12. The evidence presented in Petitioner's case-in-chief does not demonstrate that a viable business was being conducted at the site. For example, Piedmont presented no documentary evidence that Interstate Auto Sales was conducting a meaningful business. Piedmont introduced no bills of sale to show cars sold, no employee paychecks or other records to show that an employee was onsite at least 36 hours per week for 48 weeks out of the year, no electric, phone, or water bills to show utilities, and no tax records to show that the buildings are considered part of the real estate and taxed accordingly.

CONCLUSIONS OF LAW

Based upon the above Findings of Fact, I conclude the following as a matter of law:

A. Standard for Involuntary Nonsuit

At the close of Petitioner's case, the Department moved for a dismissal of Petitioner's case on the ground that Petitioner had failed to meet its burden of showing that the challenged outdoor advertising permits should be reissued, since Interstate Auto Sales as of March 14, 2000, did not conform to 25A S.C. Code Ann. Regs. 63-342 (U) (Supp. 2000). Under that provision, failure to maintain the standards set forth in 25A S.C. Code Ann. Regs. 63-342(CC) (Supp. 2000), regarding Transient and Temporary Activities, is prima facie evidence that the seemingly commercial activity is instead a sham activity. (2)

"The term 'prima facie evidence' denotes evidence which, if unexplained or uncontradicted, is sufficient [to find] in favor of the issue which it supports, but which may be contradicted by other evidence. Stated otherwise, prima facie evidence means evidence which is sufficient to establish the fact, unless rebutted; evidence which, standing alone and unexplained, would maintain the proposition for which it is introduced." 29 Am. Jur. Evidence § 4 (1994). See also Black's Law Dictionary 1209 (7th ed. 1999) ("Prima facie- Sufficient to establish a fact or raise a presumption unless disproved or rebutted. . . . Prima facie case- . . . A party's production of enough evidence to allow the fact-trier to infer the fact at issue and rule in the party's favor."). Once a party establishes a prima facie case, the burden shifts to the opposing party to disprove the proposition established by the prima facie case. McKissick v. J.F. Cleckley & Co. 325 S.C. 327, 479 S.E. 2d 67 (Ct. App. 1996).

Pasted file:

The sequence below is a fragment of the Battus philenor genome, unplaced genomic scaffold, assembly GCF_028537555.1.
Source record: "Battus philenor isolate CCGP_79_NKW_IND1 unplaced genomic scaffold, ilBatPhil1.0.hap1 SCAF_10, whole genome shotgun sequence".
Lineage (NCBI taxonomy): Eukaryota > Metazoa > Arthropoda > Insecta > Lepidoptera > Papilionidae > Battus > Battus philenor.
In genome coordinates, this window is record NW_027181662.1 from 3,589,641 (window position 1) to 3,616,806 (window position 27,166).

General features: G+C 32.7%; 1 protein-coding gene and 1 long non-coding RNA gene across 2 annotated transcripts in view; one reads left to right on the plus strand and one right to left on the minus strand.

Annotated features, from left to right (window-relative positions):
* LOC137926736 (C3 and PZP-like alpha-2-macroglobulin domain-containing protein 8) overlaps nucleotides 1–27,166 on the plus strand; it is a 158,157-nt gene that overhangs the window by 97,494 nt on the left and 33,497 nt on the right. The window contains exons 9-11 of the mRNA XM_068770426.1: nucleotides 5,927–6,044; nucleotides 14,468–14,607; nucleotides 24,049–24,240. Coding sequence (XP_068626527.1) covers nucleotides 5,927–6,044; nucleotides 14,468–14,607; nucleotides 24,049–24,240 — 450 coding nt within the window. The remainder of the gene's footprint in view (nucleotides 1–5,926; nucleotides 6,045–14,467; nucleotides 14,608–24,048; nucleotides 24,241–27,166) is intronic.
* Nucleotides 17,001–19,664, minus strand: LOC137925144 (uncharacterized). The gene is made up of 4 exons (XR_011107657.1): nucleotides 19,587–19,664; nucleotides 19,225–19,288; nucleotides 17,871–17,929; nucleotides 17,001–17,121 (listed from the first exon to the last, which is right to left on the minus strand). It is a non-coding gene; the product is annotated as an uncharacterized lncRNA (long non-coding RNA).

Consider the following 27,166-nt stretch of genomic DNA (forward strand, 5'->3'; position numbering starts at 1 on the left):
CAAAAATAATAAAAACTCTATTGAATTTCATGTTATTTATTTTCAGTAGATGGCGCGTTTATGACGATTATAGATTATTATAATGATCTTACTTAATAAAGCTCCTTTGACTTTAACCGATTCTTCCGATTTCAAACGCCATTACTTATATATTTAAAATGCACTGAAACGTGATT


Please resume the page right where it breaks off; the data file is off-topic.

Rule 52 of the Rules of Procedure for the Administrative Law Judge Division allows the South Carolina Rules of Civil Procedure to be applied, where practicable, in proceedings before the Division to resolve questions not addressed by the ALJD Rules. The ALJD Rules do not address the procedure for dismissing a matter at the close of a petitioner's case. Rule 41(b) of the South Carolina Rules of Civil Procedure, however, provides guidance:



After the plaintiff in an action tried by the court without a jury has completed the presentation of his evidence, the defendant, without waiving his right to offer evidence in the event the motion is not granted, may move for a dismissal on the ground that upon the facts and the law the plaintiff has shown no right to relief.



The court as the trier of facts may then determine them and render judgment against the plaintiff or may decline to render any judgment until the close of all the evidence.

In Johnson v. J.P. Stevens & Co., 308 S.C. 116, 417 S.E.2d 527 (1992), the South Carolina Supreme Court explained the standard for a court, as the trier of fact, to consider a defendant's motion for involuntary dismissal. In Johnson, the Court held that:



Under Rule 41 in a nonjury trial, the trial judge clearly may dismiss the action even though the plaintiff may have established a prima facie case. Rule 41(b) allows the judge as the trier of facts to weigh the evidence, determine the facts and render a judgment against the plaintiff at the close of his case if justified.



With the above standard in mind, and after careful consideration of all of the testimony and documentary evidence presented in Petitioner's case-in-chief, I find that the instant case should be dismissed, as the failure to maintain a meaningful qualified business rendered the three signs nonconforming. Petitioner failed to prove that it had running water in conformity with the standards set forth in delineating Transient or Temporary Activities under 25A S.C. Code Ann. Regs. 63-342(CC) (Supp. 2000). In fact, Petitioner failed to offer any concrete evidence that it was operating a meaningful business as of January 23, 2001, the date of the Department's decision refusing the reissuance of the outdoor advertising permits.

B. Burden of Proof

In civil cases, generally, the burden of proof rests upon the party who asserts the affirmative of an issue. 29 Am. Jur. 2d. Evidence § 127 (2d ed. 1994); Alex Sanders et al., Trial Handbook for S.C. Lawyers § 9:3 Party With Burden, Civil Cases (2000). Piedmont is the party asserting the affirmative in this case; therefore, Piedmont must prove by a preponderance of the evidence that it meets the applicable standards to re-erect the signs after it removed them. (3)

S.C. Code Ann. § 57-25-150(G) (Supp. 2000) provides that a permit for a conforming sign which is removed voluntarily for more than thirty days is void. In addition, a permit for a nonconforming sign is void whether voluntarily or involuntarily removed. Here, the signs became illegal, as they were structurally unsafe pursuant to 25A S.C. Code Ann. Regs. 63-350(B) (Supp. 2000). Because the signs were nonconforming pursuant to 25A S.C. Code Ann. Regs. 63-342(P) (Supp. 2000), the permits were automatically voided upon the required removal of the signs due to safety concerns.